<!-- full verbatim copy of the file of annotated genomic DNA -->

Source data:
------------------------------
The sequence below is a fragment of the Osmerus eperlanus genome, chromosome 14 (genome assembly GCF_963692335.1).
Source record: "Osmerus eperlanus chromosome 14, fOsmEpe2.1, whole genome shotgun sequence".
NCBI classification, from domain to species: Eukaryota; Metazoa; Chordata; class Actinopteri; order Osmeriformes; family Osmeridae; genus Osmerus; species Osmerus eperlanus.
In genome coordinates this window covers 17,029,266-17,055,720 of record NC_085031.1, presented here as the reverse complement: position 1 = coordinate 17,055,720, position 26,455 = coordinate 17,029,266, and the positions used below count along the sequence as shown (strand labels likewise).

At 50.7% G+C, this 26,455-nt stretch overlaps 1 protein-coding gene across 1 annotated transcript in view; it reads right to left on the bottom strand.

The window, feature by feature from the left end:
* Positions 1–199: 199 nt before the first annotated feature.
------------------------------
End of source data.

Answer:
The sequence below is a fragment of the Osmerus eperlanus genome, chromosome 14 (genome assembly GCF_963692335.1).
Source record: "Osmerus eperlanus chromosome 14, fOsmEpe2.1, whole genome shotgun sequence".
NCBI classification, from domain to species: Eukaryota; Metazoa; Chordata; class Actinopteri; order Osmeriformes; family Osmeridae; genus Osmerus; species Osmerus eperlanus.
In genome coordinates this window covers 17,029,266-17,055,720 of record NC_085031.1, presented here as the reverse complement: position 1 = coordinate 17,055,720, position 26,455 = coordinate 17,029,266, and the positions used below count along the sequence as shown (strand labels likewise).

At 50.7% G+C, this 26,455-nt stretch overlaps 1 protein-coding gene across 1 annotated transcript in view; it reads right to left on the bottom strand.

The window, feature by feature from the left end:
* Positions 1–199: 199 nt before the first annotated feature.